The phenomenon of chemically synthesized life in extreme deep-sea environment is an international research hotspot in deep-sea science and life science. However, due to the extremely low concentration of organic macromolecules such as extracellular metabolites synthesized by deep-sea chemicals and the complex surrounding environment, there is no in situ detection technology in the world.
Recently, the research team led by Prof. ZHANG Xin from the Institute of Oceanology of the Chinese Academy of Sciences (IOCAS) and co-researchers from the Institute of Physics successfully used the early developed new nanomaterial, which breaks through the Surface Enhanced Raman spectroscopy (SERS) detection technology in the deep-sea environment resistant to high pressure, low temperature, high salt and turbid fluid, and developed a new type of Raman scattering insertion probe (RiP-SERS).
The study was published in Applied Surfaces Science on Feb. 26.
Researchers designed a new type of RiP-SERS and adjusted the SERS substrate at the Raman laser-focusing position (the distance was 3 ± 0.5 mm). At the cold seep vents of the Formosa Ridge in the South China Sea, researchers used ROV Faxian equipped with RiP-SERS system to successfully achieve the pressure resistance test for the SERS substrate.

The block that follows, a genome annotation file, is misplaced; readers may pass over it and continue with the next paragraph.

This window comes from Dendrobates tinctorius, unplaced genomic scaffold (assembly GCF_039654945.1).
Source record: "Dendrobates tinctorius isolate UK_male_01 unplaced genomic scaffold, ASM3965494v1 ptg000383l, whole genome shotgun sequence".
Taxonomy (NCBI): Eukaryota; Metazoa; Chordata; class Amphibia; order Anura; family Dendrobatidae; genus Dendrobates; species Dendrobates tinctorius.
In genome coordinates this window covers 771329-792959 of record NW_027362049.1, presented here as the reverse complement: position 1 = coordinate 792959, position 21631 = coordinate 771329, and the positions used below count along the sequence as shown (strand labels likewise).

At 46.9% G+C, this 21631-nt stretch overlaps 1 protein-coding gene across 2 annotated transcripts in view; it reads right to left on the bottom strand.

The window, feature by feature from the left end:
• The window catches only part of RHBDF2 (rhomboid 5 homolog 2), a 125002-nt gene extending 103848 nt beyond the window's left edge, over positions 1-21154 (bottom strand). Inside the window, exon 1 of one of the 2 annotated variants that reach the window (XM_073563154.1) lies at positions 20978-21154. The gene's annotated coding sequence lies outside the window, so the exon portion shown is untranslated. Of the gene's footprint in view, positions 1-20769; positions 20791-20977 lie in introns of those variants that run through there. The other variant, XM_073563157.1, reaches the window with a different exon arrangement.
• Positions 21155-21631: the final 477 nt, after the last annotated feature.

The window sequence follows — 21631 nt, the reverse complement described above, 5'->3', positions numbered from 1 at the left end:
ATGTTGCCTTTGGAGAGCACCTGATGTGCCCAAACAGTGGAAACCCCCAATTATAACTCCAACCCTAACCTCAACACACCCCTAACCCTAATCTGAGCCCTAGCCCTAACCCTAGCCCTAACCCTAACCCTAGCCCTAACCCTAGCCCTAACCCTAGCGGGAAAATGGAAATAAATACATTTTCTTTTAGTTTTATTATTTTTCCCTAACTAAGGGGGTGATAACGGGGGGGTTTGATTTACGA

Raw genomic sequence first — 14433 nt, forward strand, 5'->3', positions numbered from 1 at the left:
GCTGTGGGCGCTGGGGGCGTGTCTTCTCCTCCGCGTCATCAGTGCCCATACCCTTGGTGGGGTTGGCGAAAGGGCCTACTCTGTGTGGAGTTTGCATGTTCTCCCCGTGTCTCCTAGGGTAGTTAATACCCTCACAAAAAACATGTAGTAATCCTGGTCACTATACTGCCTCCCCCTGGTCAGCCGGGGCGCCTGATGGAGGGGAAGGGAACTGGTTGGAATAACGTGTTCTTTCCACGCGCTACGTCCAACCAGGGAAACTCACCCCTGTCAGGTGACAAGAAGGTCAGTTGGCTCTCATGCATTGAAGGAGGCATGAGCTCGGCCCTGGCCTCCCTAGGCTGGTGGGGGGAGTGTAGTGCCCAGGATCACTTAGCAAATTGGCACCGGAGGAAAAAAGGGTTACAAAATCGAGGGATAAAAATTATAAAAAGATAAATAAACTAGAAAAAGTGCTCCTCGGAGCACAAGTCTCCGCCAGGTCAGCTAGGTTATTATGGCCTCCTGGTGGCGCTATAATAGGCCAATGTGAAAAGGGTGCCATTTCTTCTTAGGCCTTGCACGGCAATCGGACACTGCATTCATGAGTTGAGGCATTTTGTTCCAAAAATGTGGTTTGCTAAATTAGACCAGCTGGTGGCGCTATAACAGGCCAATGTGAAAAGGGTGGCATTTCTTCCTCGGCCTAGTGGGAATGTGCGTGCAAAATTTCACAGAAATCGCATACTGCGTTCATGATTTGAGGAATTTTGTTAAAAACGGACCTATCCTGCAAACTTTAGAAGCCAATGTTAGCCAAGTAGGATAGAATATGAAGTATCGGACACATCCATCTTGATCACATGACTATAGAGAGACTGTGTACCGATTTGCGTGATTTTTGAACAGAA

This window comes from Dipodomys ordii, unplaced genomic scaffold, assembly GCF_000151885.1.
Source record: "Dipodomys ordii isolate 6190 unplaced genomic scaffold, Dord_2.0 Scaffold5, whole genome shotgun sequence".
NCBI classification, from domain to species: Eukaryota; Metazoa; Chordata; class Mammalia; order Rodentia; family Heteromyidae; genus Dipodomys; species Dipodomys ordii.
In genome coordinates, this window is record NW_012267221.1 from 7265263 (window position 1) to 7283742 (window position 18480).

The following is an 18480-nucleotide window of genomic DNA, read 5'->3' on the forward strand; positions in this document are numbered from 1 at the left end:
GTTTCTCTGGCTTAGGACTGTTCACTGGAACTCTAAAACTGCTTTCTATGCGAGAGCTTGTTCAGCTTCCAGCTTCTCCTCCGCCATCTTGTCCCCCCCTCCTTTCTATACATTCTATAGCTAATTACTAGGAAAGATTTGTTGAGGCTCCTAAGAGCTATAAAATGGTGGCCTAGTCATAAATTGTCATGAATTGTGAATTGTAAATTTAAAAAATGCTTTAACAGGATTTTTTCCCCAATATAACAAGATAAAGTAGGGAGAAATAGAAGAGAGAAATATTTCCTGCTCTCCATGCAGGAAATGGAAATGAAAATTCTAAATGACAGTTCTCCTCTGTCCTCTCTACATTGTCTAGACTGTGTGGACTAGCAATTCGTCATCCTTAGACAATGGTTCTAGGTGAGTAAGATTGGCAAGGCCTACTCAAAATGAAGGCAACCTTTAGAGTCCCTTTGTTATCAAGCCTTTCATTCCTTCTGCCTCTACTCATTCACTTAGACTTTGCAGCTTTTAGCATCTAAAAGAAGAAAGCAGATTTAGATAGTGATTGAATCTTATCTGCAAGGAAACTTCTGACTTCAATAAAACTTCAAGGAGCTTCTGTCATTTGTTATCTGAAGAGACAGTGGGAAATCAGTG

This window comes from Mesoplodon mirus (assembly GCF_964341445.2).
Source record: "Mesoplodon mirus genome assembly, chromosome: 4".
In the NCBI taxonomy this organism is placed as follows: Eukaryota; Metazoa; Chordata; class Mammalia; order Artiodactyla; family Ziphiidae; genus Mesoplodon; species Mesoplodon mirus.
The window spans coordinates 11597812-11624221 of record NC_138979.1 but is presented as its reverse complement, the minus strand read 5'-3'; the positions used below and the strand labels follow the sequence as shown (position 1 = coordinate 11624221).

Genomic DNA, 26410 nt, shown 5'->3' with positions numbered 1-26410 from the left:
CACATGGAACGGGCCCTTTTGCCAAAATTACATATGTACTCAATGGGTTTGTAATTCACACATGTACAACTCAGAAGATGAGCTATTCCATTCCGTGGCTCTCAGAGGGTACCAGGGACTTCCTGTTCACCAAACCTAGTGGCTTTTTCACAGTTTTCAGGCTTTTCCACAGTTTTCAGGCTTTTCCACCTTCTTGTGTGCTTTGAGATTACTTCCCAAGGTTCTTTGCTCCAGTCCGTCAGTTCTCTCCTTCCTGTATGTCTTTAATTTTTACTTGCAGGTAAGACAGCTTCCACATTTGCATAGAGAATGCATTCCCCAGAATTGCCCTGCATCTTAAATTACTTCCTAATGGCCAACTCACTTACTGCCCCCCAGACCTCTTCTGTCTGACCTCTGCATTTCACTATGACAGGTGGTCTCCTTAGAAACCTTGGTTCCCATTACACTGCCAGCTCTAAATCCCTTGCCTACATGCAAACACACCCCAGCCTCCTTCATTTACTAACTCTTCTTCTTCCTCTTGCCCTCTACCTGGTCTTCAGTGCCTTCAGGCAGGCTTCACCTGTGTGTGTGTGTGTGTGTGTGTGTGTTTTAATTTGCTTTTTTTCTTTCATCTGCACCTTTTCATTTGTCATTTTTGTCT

What's more, they successfully used RiP-SERS to obtain Raman spectral data of bioinformation molecules in the seawater-sediment interface of Haima cold seep vents, and found that the marine-biome interface was rich in acetyl-CoA, β-carotene, and four amino acids. The success of this experiment adds a new method for future deep-sea biomolecular detection.
"The SERS substrate can be used for macromolecule detection in complex industrial systems because it can withstand a complex deep-sea cold-seep environment (pressure, salinity, pH, and metal-salt presence)," said WANG Siyu, first author of the study.
"This is another breakthrough after the team developed RiP-Cs, RiP-Pw, RiP-Hv and RiP-Gh probes," said Prof. ZHANG, corresponding author of the study.
This study was supported by the National Natural Science Foundation of China, the Strategic Priority Research Program of Chinese Academy of Sciences, the Key project of Ocean Research Center, Chinese Academy of Sciences, the Shandong Provincial Natural, Science Foundation, etc.
Fig. 1 Conceptual diagram of the in-situ SERS detection of the microbial community in deep-sea cold seep vents: Conceptual design of RiP-SERS on the right side of the panel; photo of in situ detection of RiP-SERS on left side of panel.
Fig. 2 (a) In situ Raman spectra from biomes in the cold seep vent at the Formosa Ridge in the South China Sea (a, no SERS; b, with SERS); (b) Comparison of SERS spectra of various biomolecules with in situ Raman spectra.
S Wang, R Pan, W He, L Li, Y Yang, Z Du, Z Luan, X Zhang*. (2023). In situ surface-enhanced Raman scattering detection of biomolecules in the deep ocean. Applied Surface Science, 620, 156854.
(Text by WANG Siyu)
Institute of Oceanology
(Editor: ZHANG Yiyi)